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Two-vaccine protocol protects broilers against new IB variants

Recent research findings in the US are providing further evidence that broilers can be protected from new infectious bronchitis variants with a protocol featuring two existing vaccines.

The studies, conducted by the University of Georgia, also revealed a strong correlation between clinical signs, ciliostasis and virus detection, indicating that it’s important to consider these three parameters when evaluating cross-protection with infectious bronchitis (IB) virus vaccines.

In 2011, a new, variant IB virus — known as GA11/GPL90/11 (GA11) — was isolated from broilers in north Georgia. The isolate was not related to any viruses used in commercially available vaccines. Molecular virologist Mark Jackwood, PhD, and colleagues designed a challenge study to determine whether they could use what is called a “PROTECTOTYPE protocol” to protect broilers from the new variant.

Added protection

Even though different serotypes of the IB virus generally do not fully cross-protect, there are “gray areas,” Jackwood says, noting that some IB serotypes are serologically related to other serotypes “just enough to provide cross-protection.” Each is called a “PROTECTOTYPE.”

Furthermore, previous research by Jackwood and European investigators has demonstrated that when a live IB vaccine from one serotype is followed by vaccination with an IB variant from another serotype, birds develop immunity to the serotypes in the vaccines — in addition to cross-reacting antibodies to other IB serotypes. The result is broader protection than what either vaccine can provide on its own.

Study protocol

For the challenge study, researchers split the broilers into three groups with different vaccine protocols (Table 1):

  • IB Ma5 vaccine at day 1 of age plus a IB DE072 on day 14 of age
  • IB Ma5 vaccine on day 1
  • IB DE072 vaccine on day 14

The IB Ma5 vaccine is based on the major Ma5 virus serotype, while the IB DE072 vaccine contains a variant of the Delaware IB virus. For controls, birds from each vaccination group were vaccinated but not challenged, while another group was not vaccinated and was challenged.

[In Europe and Latin America, a similar protocol using an Ma5 vaccine on day 1 plus vaccination with IB 4/91, a variant common throughout Europe, has been shown to protect against several IB-virus variants; 4/91 vaccines are not licensed for use in the US, however, so investigators replaced it with the DE072 vaccine.]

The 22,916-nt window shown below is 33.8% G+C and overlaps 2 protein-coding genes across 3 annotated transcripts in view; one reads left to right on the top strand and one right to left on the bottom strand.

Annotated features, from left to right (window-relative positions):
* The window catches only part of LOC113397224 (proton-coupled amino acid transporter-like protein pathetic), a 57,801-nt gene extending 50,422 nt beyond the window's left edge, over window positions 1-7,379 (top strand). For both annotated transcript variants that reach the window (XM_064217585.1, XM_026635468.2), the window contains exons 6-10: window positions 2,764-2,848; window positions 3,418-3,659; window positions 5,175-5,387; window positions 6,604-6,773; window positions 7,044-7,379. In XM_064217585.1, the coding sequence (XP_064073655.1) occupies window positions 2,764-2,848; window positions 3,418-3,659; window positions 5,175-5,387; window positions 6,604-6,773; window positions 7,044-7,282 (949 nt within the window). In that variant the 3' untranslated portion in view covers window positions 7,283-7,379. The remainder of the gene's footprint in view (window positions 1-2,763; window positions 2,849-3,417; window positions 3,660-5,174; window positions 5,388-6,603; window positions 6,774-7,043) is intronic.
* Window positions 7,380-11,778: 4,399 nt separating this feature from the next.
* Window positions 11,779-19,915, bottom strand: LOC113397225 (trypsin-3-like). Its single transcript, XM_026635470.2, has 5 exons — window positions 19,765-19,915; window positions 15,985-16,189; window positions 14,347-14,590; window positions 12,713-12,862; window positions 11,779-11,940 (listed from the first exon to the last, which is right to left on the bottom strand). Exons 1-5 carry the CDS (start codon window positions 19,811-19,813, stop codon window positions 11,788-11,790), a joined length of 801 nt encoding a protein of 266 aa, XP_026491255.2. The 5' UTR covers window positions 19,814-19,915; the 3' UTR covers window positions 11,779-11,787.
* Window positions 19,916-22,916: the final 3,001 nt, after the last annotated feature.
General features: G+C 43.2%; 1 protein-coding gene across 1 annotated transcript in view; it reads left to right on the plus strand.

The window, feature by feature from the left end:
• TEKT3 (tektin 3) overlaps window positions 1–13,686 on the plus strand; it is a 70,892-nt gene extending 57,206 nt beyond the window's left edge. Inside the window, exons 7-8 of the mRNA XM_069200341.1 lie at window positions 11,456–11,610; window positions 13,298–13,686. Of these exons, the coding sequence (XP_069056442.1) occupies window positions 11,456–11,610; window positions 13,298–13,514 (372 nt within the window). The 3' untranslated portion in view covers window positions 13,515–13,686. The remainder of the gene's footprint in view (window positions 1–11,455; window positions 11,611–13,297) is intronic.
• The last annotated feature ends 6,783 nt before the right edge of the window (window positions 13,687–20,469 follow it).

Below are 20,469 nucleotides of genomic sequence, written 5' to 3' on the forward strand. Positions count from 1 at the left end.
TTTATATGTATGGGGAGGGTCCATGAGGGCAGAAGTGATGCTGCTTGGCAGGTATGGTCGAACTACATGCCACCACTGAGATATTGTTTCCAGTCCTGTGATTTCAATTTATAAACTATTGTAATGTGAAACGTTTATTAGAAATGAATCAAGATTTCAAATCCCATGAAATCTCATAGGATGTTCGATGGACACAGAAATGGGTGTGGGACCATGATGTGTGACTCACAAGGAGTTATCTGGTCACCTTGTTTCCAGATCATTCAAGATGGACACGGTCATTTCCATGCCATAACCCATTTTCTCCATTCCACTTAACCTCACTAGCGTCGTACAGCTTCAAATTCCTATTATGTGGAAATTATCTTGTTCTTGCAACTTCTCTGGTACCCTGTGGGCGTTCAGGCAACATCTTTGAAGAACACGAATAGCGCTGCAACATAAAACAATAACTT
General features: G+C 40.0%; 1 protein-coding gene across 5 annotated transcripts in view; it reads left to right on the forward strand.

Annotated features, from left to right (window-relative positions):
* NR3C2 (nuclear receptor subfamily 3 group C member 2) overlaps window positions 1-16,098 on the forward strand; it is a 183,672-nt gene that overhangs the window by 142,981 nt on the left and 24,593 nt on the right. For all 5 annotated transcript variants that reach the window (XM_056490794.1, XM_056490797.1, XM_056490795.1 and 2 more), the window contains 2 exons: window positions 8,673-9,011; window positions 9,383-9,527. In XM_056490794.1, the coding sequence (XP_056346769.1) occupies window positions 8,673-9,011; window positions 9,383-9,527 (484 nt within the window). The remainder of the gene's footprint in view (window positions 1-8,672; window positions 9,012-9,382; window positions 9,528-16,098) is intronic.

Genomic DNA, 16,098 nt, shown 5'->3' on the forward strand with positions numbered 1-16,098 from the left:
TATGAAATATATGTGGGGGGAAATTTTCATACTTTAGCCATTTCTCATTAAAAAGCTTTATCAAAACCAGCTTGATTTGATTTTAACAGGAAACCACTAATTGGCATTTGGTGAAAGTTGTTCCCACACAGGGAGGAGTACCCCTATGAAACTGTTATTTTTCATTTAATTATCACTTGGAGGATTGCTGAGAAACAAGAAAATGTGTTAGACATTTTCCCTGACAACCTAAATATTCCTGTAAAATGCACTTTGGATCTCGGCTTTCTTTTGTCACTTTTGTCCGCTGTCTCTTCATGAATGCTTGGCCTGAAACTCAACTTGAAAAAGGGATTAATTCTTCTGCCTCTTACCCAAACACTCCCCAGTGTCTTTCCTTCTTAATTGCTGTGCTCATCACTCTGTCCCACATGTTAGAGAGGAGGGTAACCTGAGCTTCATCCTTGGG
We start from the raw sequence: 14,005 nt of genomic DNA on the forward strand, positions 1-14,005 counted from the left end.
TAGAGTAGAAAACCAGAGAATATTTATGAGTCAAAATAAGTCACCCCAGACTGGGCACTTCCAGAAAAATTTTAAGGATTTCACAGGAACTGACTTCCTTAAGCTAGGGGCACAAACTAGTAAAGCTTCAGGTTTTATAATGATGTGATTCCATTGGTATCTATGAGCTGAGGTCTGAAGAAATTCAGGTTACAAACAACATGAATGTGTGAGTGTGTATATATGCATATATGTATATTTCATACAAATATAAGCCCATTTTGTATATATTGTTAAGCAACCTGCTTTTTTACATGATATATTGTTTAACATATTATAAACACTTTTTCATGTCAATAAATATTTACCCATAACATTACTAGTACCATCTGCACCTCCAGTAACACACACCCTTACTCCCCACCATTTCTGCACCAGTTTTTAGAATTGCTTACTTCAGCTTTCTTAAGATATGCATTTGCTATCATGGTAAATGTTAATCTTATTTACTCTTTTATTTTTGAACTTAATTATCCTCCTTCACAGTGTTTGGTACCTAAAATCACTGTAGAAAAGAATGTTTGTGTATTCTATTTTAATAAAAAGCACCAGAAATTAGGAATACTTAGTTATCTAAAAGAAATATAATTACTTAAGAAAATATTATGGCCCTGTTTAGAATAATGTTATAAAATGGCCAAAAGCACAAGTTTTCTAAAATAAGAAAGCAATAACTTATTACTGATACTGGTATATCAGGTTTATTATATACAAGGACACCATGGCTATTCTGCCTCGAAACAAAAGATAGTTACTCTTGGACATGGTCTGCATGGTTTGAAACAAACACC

Investigators gave each bird a full dose of each vaccine, half by eyedropper and the rest by intranasal application. They then challenged the vaccinated birds with the viruses at 35 days of age with infectious doses.

Clinical signs of IB include mild upper-respiratory-tract disease such as sneezing, tracheal rales, gasping and coughing. In layers, IB can also result in decreased egg quality and production. Some strains of the IB virus, a coronavirus, cause kidney lesions. IB viruses can result in 100% morbidity. Mortality varies and is worse if there are other, co-existing infections such as Escherichia coli.

Understanding IB variants

A serotype is a virus characterized by its neutralizing antibodies that are specific to that virus.

Variants can be a new serotype or an existing virus that has undergone changes in the amino acid sequence of its spike protein, which is on the surface of the virus and may induce neutralizing antibodies.

After the IB virus was first recognized in the early 1930s in the US, the Massachusetts serotype was the only known serotype of the virus for about 15 years.

Today, there are more than 20 recognized serotypes and countless variant IB viruses. In the US, Arkansas remains the most isolated type of IB virus and it is undergoing genetic drift.

Illustration Above:
IB shows a number of characteristic spikes on its surface. These consist of proteins and play an important role in the onset of infection and the corresponding immune response.


For their study, Jackwood and his team considered birds protected from IB if there was > 90% protection from clinical signs, over 50% protection against ciliostasis and > 90% against virus detection. (The ciliostasis test involves microscopic observation; investigators then score the level of ciliary activity.) Based on these criteria, vaccinated broilers were protected against GA11, Mass 41 and GA98, he says.

“For birds that were clearly protected and birds that were not clearly protected, there was a strong correlation between clinical signs, ciliostasis and virus detection,” Jackwood reports. For partially protected birds, virus detection was always positive, but clinical signs and results with ciliostasis were variable.

“Based on these data, it appears that it is important to measure clinical signs, ciliostasis and virus detection when evaluating cross-protection in IB virus-vaccinated birds,” he said.

In addition, a protocol utilizing existing vaccines appears to provide a method of protecting poultry against several of the IB-variant viruses circulating now in different geographic areas and can alleviate the need for development of new vaccines for every new IB variant that emerges, which would be time consuming and costly.

He notes that maternal antibodies to IB viruses provide homologous protection for 1 or 2 weeks and do not appear to interfere with vaccination.

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